By Bob Allen
A Southern Baptist megachurch in Texas is being sued by parents of a teenage girl claiming careless hiring and supervision of a former youth minister in prison for sexual assault of a child.
A lawsuit filed Oct. 1 in Harris County Court accuses Second Baptist Church in Houston of negligent hiring, supervision and retention of Chad Foster, a former youth pastor sentenced last year to five years in prison after pleading guilty to raping a 16-year-old girl in 2011 and soliciting another teen online.
The parents, identified by pseudonyms so their daughter remains anonymous, seek actual damages including the cost of counseling, as well as punitive and “exemplary” damages for “breach of fiduciary duty” after entrusting their daughter to the church’s care and breach of fiduciary and “vicarious liability,” claiming Foster was “acting within the scope of his employment” when he committed his crimes.
The lawsuit describes “a simple yet effective marketing scheme,” where Second Baptist Church entices preteens and teens in public schools with lunches provided by places such as McDonald’s or Pizza Hut. Youth counselors befriend the children they speak with and invite them to church activities.
“What we have here is the proverbial pedophile with candy in his pocket,” the victim’s attorney, Cris Feldman, told Houston TV station KPRC Local 2. “Except this pedophile in question was sent into public schools with candy in his pocket provided by Second Baptist.”
The lawsuit says by all appearances the relationship between Foster and the girl, now 17, “started out as one of religious guidance,” before he began to compliment her and eventually ask her to talk “dirty” to him, when she was 12 years old.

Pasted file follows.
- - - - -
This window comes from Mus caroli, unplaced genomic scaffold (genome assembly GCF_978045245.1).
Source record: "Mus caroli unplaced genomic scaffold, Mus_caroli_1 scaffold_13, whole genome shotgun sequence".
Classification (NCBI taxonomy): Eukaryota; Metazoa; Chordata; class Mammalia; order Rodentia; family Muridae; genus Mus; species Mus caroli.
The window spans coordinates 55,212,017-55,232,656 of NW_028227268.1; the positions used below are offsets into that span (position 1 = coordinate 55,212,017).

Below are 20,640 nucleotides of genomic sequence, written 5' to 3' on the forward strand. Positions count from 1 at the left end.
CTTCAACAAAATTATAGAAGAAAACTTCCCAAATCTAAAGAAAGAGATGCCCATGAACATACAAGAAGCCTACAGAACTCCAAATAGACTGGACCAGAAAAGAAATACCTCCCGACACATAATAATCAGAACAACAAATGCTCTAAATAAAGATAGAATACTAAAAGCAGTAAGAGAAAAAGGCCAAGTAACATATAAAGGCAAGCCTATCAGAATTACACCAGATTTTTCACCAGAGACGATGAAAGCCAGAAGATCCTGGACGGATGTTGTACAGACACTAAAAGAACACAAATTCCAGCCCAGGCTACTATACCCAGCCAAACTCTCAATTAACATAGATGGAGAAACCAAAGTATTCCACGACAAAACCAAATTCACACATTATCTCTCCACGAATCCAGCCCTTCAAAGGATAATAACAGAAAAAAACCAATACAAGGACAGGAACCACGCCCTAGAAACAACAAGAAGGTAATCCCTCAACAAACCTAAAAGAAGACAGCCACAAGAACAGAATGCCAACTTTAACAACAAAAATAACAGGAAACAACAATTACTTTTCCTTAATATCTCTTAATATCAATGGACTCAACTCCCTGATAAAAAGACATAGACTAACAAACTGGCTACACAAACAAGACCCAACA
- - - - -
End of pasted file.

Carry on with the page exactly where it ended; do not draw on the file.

Things escalated until “suddenly, and without explanation, Second Baptist quietly passed Foster off to Community of Faith,” another large Houston-area church accused in the lawsuit of allowing the behavior to continue.
The lawsuit claims Foster, who started out as a volunteer but was ordained and offered a paid position at Second Baptist “once his charisma with boys and girls was clear” lacked proper training for working with vulnerable and impressionable youth. “Nevertheless,” it says, “Second Baptist placed Foster in a position that allowed him to manipulate children — specifically Jane Doe II — of sexual submission and exploitation.”
Gary Moore, senior associate pastor at Second Baptist, denied the allegations in a statement to local media. “Second Baptist Church did not know of any of those allegations,” Moore said in comments quoted by KPRC. “If these happened and if Second had been made aware of them, we would have immediately terminated anyone involved and ensured that such conduct did not continue for one minute.”
The lawsuit is the most recent in a series of legal actions seeking to hold Baptist churches and organizations responsible for sexual misconduct of their ministers.
In July, Highland Park Baptist Church in Muscle Shoals, Ala., was hit with a lawsuit by a victim of Jeffery Dale Eddie, longtime associate pastor for children and church administration sentenced to 30 years in prison after telling police he had abused so many children for so long that he couldn’t remember the number. The church is seeking dismissal of the lawsuit, claiming that Eddie’s criminal acts were committed outside the scope of his employment.
The Florida Baptist Convention recently settled for an undisclosed amount a 2006 lawsuit after appealing a jury verdict awarding $12.5 million for failure to check far enough into the background of a church planter convicted in 2007 of sexually abusing a 13-year-old boy.
A recent Florida Baptist Witness article warned that churches increasingly “are attractive targets,” for litigation, “as people think they have a better opportunity for financial gain by suing an organization rather than an individual.”